In elementary school, I knew something was "wrong" with me. I actually looked forward to English class. And when the teacher asked us to write "ONE" paragraph about something--I wrote 2 or 3 pages. I really did love it, even then.

    My parents always instilled a love of reading in us, and encouraged writing, too--except when it came to actually doing it for a living. LOL

    Great post!

  3. Ohmagosh Cheryl, that's funny that you added to your story books as a child. I wonder why you wrote your M's upside down. Weird. My sister used to write her name backwards like a mirror image. I remember how everyone in English class used to groan when we were supposed to write compositions--and I loved them, I couldn't wait to start writing them. Writing was our happy place.
    Thank you so very much for coming and sharing your experiences and thoughts. I know how busy you are these days so I really appreciate it all the more.

  4. Sarah,

    I've been a writer since early elementary school. Mathematics was so hard for me, that I found positive feedback with words. Reading and writing were the only reasons to even go to school (well, in my perspective at the time.) lol By high school, I was entering writing contests and doing well with them. I had supportive English and creative writing teachers. My parents were supportive, too, and they instilled a love of reading in me. My maternal grandpa read to me a lot, and my paternal grandmother was a second grade teacher, so there was no option, but to read, in her perspective. lol

    I'm with you in that writing is my happy place. I've recently had a bit of a writing crisis, though, and I had to get back to my real writing happy place which is writing for ME and not with the ultimate goal of publishing what I write. (hope that made sense)

    1. Kaye, funny isn't it, how we just kinda know what we are intended to become. Were you relentless about your pursuit of writing? Persistence is another trait I've noticed about myself and other writers. If we weren't persistent I wonder where any of us would be.
      I agree with you about the importance of teacher and family support. When you are told you have the potential to become a published writer by someone you respect, well, it's a thrill ya never forget.
      I hope your writing crisis has passed. Sometimes I feel overwhelmed or fearful of not being good enough and those feelings throw me into writer's block. I took a special class on how to deal with writer's block while I was a member of RWA. That class has helped me work through it several times now. I still hate when it happens though. So, whatever your writing crisis is, I empathize with you.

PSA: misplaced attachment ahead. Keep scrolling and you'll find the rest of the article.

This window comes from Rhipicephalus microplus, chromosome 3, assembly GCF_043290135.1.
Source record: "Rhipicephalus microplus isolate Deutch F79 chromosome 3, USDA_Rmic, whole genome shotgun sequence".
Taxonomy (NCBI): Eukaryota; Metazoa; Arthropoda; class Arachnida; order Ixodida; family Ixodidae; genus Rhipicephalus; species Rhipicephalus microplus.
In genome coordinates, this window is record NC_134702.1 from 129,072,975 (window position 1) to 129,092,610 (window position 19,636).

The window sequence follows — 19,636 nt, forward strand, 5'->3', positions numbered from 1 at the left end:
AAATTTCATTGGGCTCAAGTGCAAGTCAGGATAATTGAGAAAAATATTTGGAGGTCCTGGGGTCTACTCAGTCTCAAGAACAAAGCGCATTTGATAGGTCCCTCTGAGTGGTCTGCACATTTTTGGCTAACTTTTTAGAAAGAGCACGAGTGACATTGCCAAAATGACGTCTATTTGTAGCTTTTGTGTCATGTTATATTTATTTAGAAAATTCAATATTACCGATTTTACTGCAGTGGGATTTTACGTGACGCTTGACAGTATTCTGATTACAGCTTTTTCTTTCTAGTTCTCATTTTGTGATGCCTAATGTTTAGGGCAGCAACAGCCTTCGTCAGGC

Thank you so much for commenting, Kaye, and for sharing your thoughts.

  5. I began writing in my 60's. True. I never thought about it before..I began because I was bored. And that's probably the key. I did everything late..that is, everything I wanted to. Before that, all during high school, my mother directed my "future." She said many times, "Learn typing, shorthand, bookkeeping, and then find a "good job." Her idea about success--"to have a good job."
    I tried this until I was almost 30--but it became boring. So, I tried something new. College at a late age. Teaching...began older than most teachers. Golf--age 40. Bridge: Age 55. Everything later than normal.
    So, writing only became "the next best fun thing to learn." And I set out to "learn" how to write a novel, and "learn" how to get one published. That was my goal.
    Little did I know writing would become my one and only passion in my later years.
    Now, I'm in that category of "I can't NOT write," whether something is published or not--I will write.
    I always enjoy your posts, your questions, your insight.
    Very well done..Celia

    1. Celia, I remember you mentioning how you decided to go to college, teach, and then write after you were older. I think you were mighty brave to do all that.
      My parents were like yours except they wanted me to go into medicine of some kind because they believed medical jobs were the most secure jobs on the planet.
      I didn't want to be a nurse, but in the end, I did like coronary care and I never had a problem getting a job, so I guess they were right about that. All the while though I kept at writing. I took all the classes I could on my own. Progress was slow and it hasn't been easy, but like you, here I am doing what I always wanted to do.
      I'm so glad writing became your passion because I love your stories. I don't want you to have crazy withdrawal from writing so I hope you're writing on something new right now.
      Thank you for coming to visit my blog and for all the kind things you had to say. I always enjoy what you have to say. Thank you!